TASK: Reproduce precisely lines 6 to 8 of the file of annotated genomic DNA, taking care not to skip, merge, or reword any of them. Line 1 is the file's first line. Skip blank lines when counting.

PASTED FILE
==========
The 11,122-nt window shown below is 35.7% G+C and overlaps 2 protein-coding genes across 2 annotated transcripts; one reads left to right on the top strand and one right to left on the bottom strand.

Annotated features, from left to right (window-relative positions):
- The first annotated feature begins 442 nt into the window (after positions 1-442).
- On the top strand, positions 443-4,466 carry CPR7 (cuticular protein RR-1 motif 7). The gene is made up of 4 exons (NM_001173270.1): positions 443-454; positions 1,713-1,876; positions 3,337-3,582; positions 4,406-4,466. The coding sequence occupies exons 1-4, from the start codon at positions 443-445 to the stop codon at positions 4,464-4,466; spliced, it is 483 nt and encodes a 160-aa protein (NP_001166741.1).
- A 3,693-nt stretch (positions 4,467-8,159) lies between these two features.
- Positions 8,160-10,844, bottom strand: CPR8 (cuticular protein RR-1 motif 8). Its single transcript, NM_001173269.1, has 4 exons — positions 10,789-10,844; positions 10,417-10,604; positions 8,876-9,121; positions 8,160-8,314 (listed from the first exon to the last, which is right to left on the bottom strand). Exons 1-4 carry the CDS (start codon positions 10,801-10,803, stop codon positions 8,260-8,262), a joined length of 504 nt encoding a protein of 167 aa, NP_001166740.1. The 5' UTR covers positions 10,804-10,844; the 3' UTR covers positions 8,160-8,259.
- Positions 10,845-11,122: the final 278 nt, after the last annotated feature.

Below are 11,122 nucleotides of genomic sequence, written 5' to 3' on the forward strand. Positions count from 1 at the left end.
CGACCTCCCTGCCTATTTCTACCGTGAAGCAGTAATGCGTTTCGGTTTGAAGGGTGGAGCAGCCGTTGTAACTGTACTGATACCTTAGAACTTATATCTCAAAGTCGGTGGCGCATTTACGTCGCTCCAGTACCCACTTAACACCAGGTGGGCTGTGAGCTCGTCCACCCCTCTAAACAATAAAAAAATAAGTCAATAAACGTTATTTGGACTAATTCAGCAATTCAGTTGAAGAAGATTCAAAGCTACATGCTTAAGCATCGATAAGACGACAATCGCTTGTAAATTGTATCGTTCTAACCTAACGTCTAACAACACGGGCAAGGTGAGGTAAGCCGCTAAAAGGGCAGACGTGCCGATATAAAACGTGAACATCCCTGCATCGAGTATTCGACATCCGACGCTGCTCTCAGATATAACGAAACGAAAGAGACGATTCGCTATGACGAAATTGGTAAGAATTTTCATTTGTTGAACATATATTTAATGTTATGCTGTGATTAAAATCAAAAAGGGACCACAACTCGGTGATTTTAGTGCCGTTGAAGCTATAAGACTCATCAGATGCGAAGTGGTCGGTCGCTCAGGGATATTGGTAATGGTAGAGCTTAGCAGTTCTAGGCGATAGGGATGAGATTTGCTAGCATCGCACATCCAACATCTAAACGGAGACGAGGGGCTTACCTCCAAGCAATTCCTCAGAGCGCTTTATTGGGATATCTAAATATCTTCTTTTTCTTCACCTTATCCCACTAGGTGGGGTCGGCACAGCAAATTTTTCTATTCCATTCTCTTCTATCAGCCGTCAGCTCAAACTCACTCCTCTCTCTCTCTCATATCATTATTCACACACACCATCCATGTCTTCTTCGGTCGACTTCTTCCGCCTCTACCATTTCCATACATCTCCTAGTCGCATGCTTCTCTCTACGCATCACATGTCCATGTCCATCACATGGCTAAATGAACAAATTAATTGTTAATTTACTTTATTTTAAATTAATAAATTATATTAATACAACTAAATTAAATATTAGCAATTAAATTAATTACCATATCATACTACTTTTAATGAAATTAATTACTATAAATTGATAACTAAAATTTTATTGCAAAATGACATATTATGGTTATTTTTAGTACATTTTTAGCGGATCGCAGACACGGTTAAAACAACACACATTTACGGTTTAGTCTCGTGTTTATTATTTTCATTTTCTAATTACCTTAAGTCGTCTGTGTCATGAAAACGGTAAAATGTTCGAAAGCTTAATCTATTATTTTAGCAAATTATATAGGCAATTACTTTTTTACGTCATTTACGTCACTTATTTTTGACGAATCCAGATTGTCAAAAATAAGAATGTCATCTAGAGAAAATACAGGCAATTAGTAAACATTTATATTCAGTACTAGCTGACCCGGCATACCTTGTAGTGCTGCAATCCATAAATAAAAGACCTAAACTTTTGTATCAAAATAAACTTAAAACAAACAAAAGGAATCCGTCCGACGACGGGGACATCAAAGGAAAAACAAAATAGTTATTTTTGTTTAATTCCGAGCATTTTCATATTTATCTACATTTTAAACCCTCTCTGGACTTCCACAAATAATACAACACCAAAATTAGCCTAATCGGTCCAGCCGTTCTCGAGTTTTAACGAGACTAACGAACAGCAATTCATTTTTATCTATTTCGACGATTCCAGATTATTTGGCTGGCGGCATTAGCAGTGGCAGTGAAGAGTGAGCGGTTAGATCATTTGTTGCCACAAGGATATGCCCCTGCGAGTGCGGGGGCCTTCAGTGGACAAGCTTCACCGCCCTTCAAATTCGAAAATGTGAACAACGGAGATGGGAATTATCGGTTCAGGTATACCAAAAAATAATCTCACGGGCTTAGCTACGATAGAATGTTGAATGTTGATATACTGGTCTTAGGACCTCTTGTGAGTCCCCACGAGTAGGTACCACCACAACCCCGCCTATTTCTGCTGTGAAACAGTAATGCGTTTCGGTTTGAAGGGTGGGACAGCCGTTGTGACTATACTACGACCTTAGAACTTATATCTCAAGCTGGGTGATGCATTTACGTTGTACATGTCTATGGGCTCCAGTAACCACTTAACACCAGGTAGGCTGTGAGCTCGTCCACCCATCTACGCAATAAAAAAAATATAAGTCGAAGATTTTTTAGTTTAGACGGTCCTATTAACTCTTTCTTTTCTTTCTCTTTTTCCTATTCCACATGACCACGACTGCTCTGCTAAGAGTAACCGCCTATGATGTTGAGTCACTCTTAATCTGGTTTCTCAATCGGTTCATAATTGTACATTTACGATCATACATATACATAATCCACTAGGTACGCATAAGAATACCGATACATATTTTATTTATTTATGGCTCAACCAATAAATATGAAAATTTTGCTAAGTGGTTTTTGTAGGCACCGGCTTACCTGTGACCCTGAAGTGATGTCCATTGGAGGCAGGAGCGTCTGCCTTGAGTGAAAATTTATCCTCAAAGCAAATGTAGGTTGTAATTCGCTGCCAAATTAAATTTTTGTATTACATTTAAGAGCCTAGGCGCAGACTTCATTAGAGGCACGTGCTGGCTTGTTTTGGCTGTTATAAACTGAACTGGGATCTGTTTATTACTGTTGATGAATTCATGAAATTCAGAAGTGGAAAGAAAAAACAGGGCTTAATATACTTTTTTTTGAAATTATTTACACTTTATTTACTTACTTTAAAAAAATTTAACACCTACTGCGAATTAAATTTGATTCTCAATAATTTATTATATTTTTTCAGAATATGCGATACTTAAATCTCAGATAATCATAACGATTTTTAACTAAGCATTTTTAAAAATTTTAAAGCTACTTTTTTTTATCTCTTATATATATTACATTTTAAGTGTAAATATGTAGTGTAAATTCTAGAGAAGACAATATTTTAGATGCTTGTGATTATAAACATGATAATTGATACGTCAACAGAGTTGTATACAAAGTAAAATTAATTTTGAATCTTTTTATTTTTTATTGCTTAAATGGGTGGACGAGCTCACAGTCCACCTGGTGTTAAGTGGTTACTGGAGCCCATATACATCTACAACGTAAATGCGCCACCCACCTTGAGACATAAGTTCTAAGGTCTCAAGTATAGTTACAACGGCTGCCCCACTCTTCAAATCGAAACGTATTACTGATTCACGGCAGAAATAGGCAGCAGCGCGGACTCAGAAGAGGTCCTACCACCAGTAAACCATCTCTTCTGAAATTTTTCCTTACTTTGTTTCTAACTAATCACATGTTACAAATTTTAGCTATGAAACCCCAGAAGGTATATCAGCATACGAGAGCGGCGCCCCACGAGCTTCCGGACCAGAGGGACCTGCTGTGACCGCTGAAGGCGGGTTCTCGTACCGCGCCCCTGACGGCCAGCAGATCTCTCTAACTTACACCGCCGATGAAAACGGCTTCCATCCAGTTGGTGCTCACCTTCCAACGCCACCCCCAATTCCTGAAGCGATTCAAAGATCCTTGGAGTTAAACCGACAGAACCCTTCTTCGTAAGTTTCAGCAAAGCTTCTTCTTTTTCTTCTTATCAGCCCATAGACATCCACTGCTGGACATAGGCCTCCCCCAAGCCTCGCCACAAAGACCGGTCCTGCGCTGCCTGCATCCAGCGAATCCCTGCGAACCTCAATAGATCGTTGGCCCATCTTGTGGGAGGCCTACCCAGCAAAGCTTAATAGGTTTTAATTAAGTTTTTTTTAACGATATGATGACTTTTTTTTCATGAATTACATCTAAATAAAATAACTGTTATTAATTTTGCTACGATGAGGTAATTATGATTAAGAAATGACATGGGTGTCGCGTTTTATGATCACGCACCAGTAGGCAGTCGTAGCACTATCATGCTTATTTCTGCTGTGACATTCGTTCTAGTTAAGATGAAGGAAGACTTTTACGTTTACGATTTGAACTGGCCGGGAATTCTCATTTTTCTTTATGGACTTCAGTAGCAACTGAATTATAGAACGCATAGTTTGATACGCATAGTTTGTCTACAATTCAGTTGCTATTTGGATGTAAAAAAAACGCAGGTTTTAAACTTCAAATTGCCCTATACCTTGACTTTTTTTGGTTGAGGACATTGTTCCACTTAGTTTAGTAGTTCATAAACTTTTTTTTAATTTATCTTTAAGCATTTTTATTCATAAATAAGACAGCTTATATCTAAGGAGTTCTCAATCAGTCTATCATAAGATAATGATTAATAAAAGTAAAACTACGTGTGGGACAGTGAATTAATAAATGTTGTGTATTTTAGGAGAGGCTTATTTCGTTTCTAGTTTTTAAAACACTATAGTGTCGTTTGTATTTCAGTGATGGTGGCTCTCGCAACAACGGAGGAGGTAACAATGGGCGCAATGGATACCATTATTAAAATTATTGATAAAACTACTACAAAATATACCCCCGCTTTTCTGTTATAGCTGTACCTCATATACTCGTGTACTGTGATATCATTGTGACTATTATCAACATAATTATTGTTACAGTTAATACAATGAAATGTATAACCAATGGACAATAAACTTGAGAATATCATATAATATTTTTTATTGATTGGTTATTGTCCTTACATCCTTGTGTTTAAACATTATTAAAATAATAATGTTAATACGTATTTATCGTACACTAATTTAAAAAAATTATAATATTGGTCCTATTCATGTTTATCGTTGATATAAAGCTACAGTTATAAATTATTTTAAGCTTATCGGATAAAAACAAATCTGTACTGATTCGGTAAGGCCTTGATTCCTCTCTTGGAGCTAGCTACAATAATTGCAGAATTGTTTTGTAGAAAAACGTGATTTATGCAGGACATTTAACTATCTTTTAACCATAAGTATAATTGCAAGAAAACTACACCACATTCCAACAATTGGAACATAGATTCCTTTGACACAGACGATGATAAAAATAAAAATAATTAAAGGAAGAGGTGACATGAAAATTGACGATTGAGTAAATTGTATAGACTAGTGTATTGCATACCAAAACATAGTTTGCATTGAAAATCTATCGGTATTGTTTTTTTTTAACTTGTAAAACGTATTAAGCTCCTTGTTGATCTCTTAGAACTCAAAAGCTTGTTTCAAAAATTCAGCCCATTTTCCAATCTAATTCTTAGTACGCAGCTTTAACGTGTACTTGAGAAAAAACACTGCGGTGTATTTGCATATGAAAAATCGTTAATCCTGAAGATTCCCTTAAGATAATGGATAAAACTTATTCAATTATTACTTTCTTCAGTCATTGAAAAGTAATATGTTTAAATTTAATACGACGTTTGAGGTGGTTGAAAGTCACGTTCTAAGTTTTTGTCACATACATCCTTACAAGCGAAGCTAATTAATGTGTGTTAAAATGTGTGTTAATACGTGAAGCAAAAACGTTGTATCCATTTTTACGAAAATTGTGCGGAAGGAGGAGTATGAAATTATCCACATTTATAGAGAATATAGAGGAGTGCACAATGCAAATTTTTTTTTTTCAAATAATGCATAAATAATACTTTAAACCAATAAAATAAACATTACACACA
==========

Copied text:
- Positions 8,160-10,844, bottom strand: CPR8 (cuticular protein RR-1 motif 8). Its single transcript, NM_001173269.1, has 4 exons — positions 10,789-10,844; positions 10,417-10,604; positions 8,876-9,121; positions 8,160-8,314 (listed from the first exon to the last, which is right to left on the bottom strand). Exons 1-4 carry the CDS (start codon positions 10,801-10,803, stop codon positions 8,260-8,262), a joined length of 504 nt encoding a protein of 167 aa, NP_001166740.1. The 5' UTR covers positions 10,804-10,844; the 3' UTR covers positions 8,160-8,259.
- Positions 10,845-11,122: the final 278 nt, after the last annotated feature.

Below are 11,122 nucleotides of genomic sequence, written 5' to 3' on the forward strand. Positions count from 1 at the left end.